Bouyei people

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(Redirected from Buyi)
A Bouyei woman in front of her house
Regions with significant populations
 China 2,870,034 (2010)[1]
 Vietnam 3,232 (2019)[2]
BouyeiMandarin Chinese
Related ethnic groups
Bouyei minority Shitou village, West Guizhou
Geographic distribution of Bouyei people

The Bouyei (also spelled Puyi, Buyei and Buyi; self called: Buxqyaix, [puʔjai] or "Puzhong", "Burao", "Puman"; Chinese: 布依族; pinyin: Bùyīzú; Vietnamese: người Bố Y), otherwise known as the Zhongjia, are an ethnic group living in Southern Mainland China. Numbering 2.5 million, they are the 11th largest of the 56 ethnic groups officially recognized by the People's Republic of China.

The Bouyei mostly live in Qianxinan and Qiannan prefectures of Southern Guizhou Province, as well as in Yunnan and Sichuan Provinces.

Some 3,000 Bouyei also live in Northern Vietnam, where they are one of that nation's 54 officially recognized ethnic groups. In Vietnam, they are located in Mường Khương District of Lào Cai and Quản Bạ District of Hà Giang Province.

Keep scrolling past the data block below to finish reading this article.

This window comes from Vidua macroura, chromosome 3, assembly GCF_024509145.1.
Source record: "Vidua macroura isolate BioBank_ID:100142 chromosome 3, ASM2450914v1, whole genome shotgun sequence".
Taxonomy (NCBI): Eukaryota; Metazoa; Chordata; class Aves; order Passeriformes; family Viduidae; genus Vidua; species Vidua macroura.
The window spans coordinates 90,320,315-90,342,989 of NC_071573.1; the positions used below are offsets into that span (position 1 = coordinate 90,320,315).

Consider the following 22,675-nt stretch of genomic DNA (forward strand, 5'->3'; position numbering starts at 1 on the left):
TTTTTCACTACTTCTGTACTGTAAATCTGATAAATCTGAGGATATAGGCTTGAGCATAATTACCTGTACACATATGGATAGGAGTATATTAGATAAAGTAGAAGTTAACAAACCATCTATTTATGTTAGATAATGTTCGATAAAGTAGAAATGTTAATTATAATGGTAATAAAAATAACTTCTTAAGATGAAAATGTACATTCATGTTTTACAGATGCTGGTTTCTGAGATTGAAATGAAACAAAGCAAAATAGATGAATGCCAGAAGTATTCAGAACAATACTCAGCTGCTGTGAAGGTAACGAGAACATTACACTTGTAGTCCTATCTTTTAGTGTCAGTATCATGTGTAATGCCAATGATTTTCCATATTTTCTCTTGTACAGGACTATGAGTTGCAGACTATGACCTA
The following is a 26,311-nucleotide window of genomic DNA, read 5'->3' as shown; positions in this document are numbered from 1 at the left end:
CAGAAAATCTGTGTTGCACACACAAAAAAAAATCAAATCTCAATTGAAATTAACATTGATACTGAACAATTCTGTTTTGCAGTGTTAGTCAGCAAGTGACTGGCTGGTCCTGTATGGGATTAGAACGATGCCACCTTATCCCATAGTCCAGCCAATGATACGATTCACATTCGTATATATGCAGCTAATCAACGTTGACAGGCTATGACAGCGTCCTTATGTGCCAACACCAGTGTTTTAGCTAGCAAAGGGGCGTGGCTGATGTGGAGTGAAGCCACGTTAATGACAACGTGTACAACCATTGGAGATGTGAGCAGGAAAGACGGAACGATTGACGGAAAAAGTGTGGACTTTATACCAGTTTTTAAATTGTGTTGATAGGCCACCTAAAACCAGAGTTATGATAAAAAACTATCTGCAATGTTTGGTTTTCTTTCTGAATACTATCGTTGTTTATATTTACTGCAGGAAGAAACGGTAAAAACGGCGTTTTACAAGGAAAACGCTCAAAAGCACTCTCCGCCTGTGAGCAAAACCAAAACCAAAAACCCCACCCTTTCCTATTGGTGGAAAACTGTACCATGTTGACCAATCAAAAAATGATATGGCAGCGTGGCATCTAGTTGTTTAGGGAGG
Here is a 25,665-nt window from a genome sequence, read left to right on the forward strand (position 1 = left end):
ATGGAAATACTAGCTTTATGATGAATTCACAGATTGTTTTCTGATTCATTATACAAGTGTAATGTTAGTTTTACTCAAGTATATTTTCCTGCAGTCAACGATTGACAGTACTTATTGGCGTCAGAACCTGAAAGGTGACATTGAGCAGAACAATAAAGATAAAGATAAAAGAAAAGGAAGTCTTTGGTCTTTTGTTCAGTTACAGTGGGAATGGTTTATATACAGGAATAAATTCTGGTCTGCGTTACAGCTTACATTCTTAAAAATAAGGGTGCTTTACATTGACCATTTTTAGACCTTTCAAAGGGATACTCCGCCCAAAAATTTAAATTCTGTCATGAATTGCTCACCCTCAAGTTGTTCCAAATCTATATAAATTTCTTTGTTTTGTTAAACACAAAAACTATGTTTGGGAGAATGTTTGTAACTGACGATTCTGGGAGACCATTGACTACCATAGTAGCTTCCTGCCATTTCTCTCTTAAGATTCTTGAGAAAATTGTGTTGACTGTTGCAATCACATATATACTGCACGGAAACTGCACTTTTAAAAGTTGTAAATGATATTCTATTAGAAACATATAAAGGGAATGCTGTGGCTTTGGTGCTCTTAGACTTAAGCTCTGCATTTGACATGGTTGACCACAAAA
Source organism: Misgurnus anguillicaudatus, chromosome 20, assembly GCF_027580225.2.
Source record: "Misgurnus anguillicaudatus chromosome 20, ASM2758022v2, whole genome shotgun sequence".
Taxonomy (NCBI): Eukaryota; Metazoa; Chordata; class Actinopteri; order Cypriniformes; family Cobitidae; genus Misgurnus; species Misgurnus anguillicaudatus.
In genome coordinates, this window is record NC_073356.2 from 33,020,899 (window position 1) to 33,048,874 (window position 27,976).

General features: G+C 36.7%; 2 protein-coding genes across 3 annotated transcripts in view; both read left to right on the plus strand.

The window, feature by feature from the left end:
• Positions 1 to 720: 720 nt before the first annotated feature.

The Bouyei consist of various subgroups. Below are their autonyms written in the International Phonetic Alphabet with numerical Chao tones.[3]

  • pu˦˨ ʔjɐi˦˨, 濮越
  • pu˦˨ ʔji˨, 濮夷
  • pu˦˨ noŋ˧˩, 布侬
  • pu˦˨ loŋ˧˩, 补笼
  • pu˦˨ na˧˩, 布那
  • pu˦˨ tu˦˨, 布土、布都
  • pu˦˨ ʔjaŋ˧, 布央
  • pu˦˨ zoŋ˧˩xa˧˥, 布笼哈

Some clans within the Bouyei groups include:

  • pu˦˨ wu˦˨, 布武
  • pu˦˨ wei˧˩, 布韦
  • pu˦˨ lo˨˦, 布鲁

In Congjiang County, Guizhou, there is a group that refer to themselves as "Buyeyi, 布也益", but are officially classified by the Chinese government as ethnic Zhuang.[4]


In China by county[edit]

County-level distribution of the Bouyei, from the 2000 Chinese census

(Only includes counties or county-equivalents containing >0.1% of China's Bouyei population.)

Province Prefecture County Bouyei Population % of China's Bouyei Population
Guizhou Qiannan Buyei and Miao Dushan (独山县) 194,468 6.54%
Guizhou Qiannan Buyei and Miao Duyun (都匀市) 190,347 6.41%
Guizhou Qianxinan Buyei and Miao Wangmo (望谟县) 174,806 5.88%
Guizhou Qiannan Buyei and Miao Luodian (罗甸县) 158,494 5.33%
Guizhou Qianxinan Buyei and Miao Ceheng (册亨县) 158,019 5.32%
Guizhou Qianxinan Buyei and Miao Anlong (安龙县) 139,930 4.71%